In the U.S., home automation providers range from the broadband-enabled home monitoring services on offer from Lowe’s, Comcast, AT&T and Verizon, to higher-end systems like those from Control4, which held a successful IPO this summer after publicly ditching its energy monitoring efforts to concentrate on home security, comfort and entertainment applications.
In GreenWave’s case, its utility partners are looking at energy monitoring and control as gateways to broader home connectivity offerings, Memo said. Take the example of E.ON, the Europe-spanning utility that unveiled a U.K. smart home pilot with GreenWave late last year.
In many of Europe’s deregulated energy markets, retail electricity and natural gas providers “are increasingly service providers,” he said. “Many times, they even own service installation, and even home monitoring type companies — because they’re deregulated, and have a need to differentiate their products.”
GreenWave is now a platform partner for E.ON’s smart-meter-connected home monitoring devices on sale in various markets, Memo said. The companies announced last year that “(s)olar PV, smart appliances, electric vehicles and connected lighting are also being explored” as future devices and systems to be integrated into the platform.
Similar partnerships with Seas-NVE in Denmark, Nuon in the Netherlands, and Fortum in Sweden are making power monitors and networked lighting available for control over GreenWave’s platform. In New Zealand, GreenWave partner Genesis Energy, a retail energy company in a similarly deregulated market, is aimed at branching from energy management to “connected lighting, home monitoring and potentially other exciting future services.”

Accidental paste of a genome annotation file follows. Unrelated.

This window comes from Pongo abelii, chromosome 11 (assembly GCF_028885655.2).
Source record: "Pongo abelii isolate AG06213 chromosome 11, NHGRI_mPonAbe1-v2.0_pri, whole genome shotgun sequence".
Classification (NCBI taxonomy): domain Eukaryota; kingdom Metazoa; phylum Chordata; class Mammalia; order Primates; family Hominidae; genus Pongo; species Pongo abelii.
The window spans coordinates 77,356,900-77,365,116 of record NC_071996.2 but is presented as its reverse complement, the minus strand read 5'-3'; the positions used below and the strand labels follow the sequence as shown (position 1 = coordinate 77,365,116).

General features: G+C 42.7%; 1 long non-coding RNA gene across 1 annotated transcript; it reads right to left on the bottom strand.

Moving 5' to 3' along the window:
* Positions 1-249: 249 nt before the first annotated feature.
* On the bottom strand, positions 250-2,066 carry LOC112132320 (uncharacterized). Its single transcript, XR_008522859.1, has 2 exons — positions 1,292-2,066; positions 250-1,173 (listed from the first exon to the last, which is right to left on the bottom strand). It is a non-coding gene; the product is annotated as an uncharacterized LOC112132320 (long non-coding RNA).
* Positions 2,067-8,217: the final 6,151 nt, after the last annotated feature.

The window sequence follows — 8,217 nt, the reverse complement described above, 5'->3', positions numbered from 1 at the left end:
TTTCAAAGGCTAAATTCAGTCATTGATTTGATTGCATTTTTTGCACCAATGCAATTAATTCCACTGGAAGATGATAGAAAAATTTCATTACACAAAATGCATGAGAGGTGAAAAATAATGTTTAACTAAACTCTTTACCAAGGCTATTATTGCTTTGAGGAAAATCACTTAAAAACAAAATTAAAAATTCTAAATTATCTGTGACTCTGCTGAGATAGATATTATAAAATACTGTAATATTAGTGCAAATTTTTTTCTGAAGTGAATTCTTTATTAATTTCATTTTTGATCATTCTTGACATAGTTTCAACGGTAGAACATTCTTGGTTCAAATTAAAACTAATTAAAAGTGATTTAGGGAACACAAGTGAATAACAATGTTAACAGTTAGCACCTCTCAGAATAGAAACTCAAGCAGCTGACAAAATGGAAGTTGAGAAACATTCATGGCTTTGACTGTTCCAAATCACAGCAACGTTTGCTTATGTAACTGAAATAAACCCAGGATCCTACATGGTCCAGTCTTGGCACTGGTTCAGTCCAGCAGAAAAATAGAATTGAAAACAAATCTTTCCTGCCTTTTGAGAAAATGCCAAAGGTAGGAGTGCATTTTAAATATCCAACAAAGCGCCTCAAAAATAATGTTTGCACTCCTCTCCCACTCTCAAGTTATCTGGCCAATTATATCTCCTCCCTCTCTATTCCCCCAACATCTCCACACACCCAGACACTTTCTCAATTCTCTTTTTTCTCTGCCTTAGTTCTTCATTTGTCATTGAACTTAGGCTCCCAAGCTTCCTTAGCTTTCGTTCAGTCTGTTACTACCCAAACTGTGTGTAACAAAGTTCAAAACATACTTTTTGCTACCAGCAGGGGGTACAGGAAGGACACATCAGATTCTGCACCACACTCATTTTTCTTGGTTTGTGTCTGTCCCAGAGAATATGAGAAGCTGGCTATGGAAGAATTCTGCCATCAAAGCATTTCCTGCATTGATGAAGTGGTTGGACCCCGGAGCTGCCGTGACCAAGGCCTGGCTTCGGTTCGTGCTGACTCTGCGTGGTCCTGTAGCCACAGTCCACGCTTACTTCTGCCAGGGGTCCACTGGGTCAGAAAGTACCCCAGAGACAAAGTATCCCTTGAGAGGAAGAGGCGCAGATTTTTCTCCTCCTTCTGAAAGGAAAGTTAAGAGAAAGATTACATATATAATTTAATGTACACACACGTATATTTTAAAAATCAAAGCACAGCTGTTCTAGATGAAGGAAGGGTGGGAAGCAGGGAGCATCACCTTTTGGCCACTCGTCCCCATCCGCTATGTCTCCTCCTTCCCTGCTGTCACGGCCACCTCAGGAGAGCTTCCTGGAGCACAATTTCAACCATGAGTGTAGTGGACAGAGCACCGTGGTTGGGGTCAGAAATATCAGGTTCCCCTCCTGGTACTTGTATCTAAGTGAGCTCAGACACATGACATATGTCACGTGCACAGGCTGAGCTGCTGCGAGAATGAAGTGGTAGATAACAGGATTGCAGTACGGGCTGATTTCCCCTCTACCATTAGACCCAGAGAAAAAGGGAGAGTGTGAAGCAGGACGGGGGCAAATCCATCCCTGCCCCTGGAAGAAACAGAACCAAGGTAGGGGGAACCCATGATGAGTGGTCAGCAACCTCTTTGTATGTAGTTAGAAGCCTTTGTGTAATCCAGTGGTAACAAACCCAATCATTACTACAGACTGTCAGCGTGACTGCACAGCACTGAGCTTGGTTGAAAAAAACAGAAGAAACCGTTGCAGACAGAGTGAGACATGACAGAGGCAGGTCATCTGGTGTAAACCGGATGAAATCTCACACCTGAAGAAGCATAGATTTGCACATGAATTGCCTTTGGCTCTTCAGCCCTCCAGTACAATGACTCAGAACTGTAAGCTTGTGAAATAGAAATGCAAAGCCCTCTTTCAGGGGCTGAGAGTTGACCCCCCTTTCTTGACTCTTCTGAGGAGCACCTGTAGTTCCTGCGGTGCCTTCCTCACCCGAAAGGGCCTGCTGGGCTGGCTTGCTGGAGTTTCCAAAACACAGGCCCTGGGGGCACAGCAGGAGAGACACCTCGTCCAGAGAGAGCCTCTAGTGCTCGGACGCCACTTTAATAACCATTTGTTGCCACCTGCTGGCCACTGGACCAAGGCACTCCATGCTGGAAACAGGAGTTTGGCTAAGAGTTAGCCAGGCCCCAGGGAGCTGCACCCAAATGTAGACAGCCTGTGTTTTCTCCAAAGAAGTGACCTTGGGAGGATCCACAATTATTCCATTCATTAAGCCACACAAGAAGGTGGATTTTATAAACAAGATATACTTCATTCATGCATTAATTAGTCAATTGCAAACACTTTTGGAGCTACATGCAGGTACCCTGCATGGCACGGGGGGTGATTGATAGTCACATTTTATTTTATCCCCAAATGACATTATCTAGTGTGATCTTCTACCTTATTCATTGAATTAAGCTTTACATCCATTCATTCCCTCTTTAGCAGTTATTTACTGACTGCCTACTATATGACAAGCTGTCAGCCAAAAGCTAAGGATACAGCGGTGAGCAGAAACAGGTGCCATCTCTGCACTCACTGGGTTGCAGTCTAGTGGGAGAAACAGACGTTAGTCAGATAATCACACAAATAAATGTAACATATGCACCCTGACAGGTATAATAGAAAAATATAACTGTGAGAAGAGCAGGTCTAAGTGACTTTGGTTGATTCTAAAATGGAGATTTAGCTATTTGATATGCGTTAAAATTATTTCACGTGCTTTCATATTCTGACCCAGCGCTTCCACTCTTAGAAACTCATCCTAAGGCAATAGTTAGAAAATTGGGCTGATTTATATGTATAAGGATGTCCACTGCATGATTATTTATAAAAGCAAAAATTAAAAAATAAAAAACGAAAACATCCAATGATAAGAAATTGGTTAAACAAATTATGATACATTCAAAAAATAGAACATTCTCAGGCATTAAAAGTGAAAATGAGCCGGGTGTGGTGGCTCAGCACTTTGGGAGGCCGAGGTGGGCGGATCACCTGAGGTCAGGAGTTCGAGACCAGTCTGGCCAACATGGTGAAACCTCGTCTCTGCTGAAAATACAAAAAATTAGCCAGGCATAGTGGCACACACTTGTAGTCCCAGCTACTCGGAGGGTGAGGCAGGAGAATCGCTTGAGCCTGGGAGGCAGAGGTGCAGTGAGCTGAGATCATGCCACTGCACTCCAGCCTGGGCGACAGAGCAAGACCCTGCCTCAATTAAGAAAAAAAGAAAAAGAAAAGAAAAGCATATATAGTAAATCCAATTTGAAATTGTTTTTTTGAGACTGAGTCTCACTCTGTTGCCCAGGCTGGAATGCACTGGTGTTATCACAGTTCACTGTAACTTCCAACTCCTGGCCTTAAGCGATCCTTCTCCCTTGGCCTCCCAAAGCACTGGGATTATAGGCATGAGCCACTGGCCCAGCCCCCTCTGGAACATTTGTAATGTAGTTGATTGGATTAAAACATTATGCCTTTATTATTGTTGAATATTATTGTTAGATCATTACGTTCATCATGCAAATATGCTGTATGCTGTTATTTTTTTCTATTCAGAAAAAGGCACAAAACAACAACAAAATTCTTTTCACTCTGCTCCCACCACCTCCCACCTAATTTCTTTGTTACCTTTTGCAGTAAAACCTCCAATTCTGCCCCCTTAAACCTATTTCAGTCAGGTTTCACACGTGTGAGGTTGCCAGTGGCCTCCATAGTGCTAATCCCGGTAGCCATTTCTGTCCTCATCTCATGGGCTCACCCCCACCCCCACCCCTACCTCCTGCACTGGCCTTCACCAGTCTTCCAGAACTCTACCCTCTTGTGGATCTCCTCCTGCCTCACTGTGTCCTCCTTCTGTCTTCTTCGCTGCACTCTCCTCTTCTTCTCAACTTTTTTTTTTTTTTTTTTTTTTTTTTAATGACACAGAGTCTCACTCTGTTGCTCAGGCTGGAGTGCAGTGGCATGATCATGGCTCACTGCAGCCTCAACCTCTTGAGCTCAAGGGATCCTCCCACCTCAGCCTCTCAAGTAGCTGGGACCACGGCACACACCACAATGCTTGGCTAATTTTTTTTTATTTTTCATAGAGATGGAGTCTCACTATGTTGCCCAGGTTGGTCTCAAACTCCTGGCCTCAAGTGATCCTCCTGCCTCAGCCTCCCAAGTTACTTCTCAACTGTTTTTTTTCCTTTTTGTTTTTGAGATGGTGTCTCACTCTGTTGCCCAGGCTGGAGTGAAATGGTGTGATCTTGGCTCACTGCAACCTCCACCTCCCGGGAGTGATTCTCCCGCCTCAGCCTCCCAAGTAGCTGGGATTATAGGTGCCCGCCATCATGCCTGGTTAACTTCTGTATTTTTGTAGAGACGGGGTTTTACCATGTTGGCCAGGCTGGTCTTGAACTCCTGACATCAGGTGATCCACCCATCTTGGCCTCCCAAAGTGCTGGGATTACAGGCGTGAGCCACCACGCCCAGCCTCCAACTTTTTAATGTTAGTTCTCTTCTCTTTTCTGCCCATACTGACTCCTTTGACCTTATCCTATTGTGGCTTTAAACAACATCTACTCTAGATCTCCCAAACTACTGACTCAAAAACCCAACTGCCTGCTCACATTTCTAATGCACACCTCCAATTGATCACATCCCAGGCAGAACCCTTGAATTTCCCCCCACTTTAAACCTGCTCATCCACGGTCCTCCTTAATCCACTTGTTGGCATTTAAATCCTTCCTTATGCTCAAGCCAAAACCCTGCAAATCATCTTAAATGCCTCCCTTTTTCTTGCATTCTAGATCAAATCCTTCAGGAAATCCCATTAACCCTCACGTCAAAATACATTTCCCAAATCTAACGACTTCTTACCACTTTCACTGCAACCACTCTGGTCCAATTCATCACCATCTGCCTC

We’re seeing this same divergent set of “exciting future services” being linked up by others in the networked residential space, as well. U.S. home security company Vivint, which was acquired for $2 billion by private equity form Blackstone Group earlier this year, has been making a big move into home solar systems and energy management offerings.
Jeff St. John
Reporter covering the green technology space, with a particular focus on smart grid, demand response, energy storage, renewable energy and technology to integrate distributed, intermittent green energy into the grid.